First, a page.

Higher education postcard: Microcosmographia Academica

This week’s card from Hugh Jones’s postbag tells of a book you should probably put on your reading list

Hugh Jones is a freelance HE consultant. You’ll find a daily #HigherEducationPostcard if you follow him on Twitter.

You may have come across Microcosmographia Academica before. If you have, then I recommend that you re-read it – there’s an online, public-domain edition here, if you don’t own a copy. And if you haven’t come across it before, read on.

Microcosmographia Academica (the Latin roughly translates to A character sketch of the academic) was written in 1908, and initially published anonymously. It relates to the politics of the University of Cambridge which, if you read my piece on Girton College and the 1897 vote to not allow women to proceed to degrees, could at that time fairly be described as masculine, maybe even antediluvian.

It was written by FM Cornford, classicist, and translator of Plato for generations of students. And erstwhile university reformer, radical, Fabian socialist, musketry instructor and defender of freedom of speech (leading efforts to have pacifist Bertrand Russell reinstated as a lecturer at Trinity College Cambridge during the first world war). There’s a brass plaque commemorating him in Trinity College (of which he was an alumnus, hence the postcard), and a brief biography on the college’s website too.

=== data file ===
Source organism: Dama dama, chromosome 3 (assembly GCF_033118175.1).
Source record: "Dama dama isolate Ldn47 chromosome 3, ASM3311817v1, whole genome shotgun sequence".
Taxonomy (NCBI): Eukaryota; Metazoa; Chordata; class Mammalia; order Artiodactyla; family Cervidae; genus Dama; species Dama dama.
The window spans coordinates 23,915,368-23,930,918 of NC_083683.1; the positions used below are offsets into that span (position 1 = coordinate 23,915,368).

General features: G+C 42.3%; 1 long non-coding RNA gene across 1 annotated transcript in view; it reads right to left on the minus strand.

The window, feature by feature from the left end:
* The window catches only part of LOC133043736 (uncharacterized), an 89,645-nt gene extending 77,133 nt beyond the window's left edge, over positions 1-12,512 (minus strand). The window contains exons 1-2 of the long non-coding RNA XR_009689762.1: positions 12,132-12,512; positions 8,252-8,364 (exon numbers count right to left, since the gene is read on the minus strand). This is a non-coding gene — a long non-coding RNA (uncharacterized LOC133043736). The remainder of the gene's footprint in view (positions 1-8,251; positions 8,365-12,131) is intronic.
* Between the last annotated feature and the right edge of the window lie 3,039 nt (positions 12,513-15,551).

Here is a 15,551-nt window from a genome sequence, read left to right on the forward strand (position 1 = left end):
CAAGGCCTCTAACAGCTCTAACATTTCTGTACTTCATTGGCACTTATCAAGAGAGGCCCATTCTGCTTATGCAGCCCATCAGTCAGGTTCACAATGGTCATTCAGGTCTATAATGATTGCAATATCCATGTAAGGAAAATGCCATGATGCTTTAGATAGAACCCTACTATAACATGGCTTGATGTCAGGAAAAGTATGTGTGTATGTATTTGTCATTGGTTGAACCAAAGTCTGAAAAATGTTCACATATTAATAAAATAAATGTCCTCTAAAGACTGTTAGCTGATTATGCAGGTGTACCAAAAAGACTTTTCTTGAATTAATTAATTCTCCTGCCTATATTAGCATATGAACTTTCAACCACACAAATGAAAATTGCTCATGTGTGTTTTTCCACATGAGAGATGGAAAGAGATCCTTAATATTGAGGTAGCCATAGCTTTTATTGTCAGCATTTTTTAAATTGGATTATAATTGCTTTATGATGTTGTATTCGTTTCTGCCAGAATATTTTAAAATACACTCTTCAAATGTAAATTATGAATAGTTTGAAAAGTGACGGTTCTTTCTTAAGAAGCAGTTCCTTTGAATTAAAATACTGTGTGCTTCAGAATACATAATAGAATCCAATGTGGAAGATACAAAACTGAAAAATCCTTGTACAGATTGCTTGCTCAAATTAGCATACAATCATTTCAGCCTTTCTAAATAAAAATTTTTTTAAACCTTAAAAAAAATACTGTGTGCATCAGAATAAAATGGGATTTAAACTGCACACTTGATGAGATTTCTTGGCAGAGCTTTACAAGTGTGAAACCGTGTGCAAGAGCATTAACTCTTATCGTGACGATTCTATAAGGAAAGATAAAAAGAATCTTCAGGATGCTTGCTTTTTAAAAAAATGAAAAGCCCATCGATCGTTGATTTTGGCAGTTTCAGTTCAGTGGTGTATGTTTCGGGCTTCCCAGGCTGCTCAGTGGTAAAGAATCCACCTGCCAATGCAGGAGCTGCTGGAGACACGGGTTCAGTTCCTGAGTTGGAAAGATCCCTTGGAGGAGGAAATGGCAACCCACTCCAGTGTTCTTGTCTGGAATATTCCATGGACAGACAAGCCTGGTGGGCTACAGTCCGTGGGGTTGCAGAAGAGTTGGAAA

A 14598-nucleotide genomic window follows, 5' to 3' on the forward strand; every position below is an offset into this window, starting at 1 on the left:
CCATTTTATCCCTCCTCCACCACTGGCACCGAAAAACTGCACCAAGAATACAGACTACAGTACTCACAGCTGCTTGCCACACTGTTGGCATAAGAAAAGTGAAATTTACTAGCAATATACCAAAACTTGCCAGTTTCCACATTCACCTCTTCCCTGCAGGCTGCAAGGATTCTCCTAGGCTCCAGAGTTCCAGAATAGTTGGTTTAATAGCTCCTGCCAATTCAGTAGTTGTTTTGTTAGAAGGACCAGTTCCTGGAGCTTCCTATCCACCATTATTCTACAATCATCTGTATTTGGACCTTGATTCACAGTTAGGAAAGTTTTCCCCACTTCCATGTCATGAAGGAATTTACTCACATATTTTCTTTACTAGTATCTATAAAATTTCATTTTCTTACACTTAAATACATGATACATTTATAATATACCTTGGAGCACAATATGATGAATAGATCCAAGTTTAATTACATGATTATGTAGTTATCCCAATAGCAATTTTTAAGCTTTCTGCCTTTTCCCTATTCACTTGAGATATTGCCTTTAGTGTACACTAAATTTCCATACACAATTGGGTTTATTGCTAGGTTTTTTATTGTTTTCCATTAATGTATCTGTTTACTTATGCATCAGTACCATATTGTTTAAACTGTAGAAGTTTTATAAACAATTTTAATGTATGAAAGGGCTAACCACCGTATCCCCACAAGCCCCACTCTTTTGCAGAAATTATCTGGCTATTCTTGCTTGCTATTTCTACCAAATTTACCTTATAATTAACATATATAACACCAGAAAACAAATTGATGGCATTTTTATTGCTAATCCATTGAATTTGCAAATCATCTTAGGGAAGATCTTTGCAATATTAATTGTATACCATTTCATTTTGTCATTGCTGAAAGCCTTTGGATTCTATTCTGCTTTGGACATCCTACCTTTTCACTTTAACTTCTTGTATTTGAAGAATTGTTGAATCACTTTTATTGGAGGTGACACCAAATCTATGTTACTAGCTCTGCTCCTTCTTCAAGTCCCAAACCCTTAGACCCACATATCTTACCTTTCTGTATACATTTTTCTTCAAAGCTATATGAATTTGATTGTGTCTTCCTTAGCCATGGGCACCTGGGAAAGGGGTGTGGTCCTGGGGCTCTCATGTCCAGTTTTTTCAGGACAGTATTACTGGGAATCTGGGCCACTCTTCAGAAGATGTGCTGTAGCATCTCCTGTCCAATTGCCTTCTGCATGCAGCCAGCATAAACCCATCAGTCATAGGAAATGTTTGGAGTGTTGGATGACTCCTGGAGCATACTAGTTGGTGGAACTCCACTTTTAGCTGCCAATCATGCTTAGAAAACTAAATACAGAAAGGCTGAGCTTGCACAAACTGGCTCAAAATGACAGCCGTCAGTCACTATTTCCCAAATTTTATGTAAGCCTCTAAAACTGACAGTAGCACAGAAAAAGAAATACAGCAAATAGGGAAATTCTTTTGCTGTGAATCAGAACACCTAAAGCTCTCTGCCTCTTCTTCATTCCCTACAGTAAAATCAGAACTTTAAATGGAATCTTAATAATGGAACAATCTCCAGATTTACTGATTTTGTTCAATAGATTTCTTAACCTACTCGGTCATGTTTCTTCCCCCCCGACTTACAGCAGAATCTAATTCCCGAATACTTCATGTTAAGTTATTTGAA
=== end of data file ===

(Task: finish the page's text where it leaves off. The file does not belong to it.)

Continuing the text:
The book is subtitled “being a guide for the young academic politician” and although it is now over one hundred years old, it is still a very sharp satire of a dominant strand of the culture and politics of (in particular) research intensive universities – Cambridge and Oxford, yes, and I’ve seen strong echoes at other research-focused universities. I was introduced to it in the final decade of the last millennium by a very kind and eminent professor of physics at one of the colleges of the University of London who, correctly, thought I needed educating.

It is funny. In part, laugh out loud funny. I do not recommend reading it on public transport unless you don’t mind being stared at. Nor should you read it whilst drinking tea.

And, a very admirable quality in a book, it is short. 32 pages in the print edition.

If I tell you much more, I’ll spoil it for you. But a warning note: unless you are a more learned person than I, there are parts where you’ll have to look things up to get the references. And, as noted, it was written in 1908 Cambridge. Its characters are all chaps, and the reader is assumed to be one as well.

If you can get past this, then read it, I urge you.

Let me finally quote from the frontispiece:

If you are young, do not read this book; it is not fit for you;

If you are old, throw it away; you have nothing to learn from it;

If you are unambitious, light the fire with it; you do not need its guidance.

But, if you are neither less than twenty-five years old, nor more than thirty;

And if you are ambitious withal, and your spirit hankers after academic politics;

Read, and may your soul (if you have a soul) find mercy!

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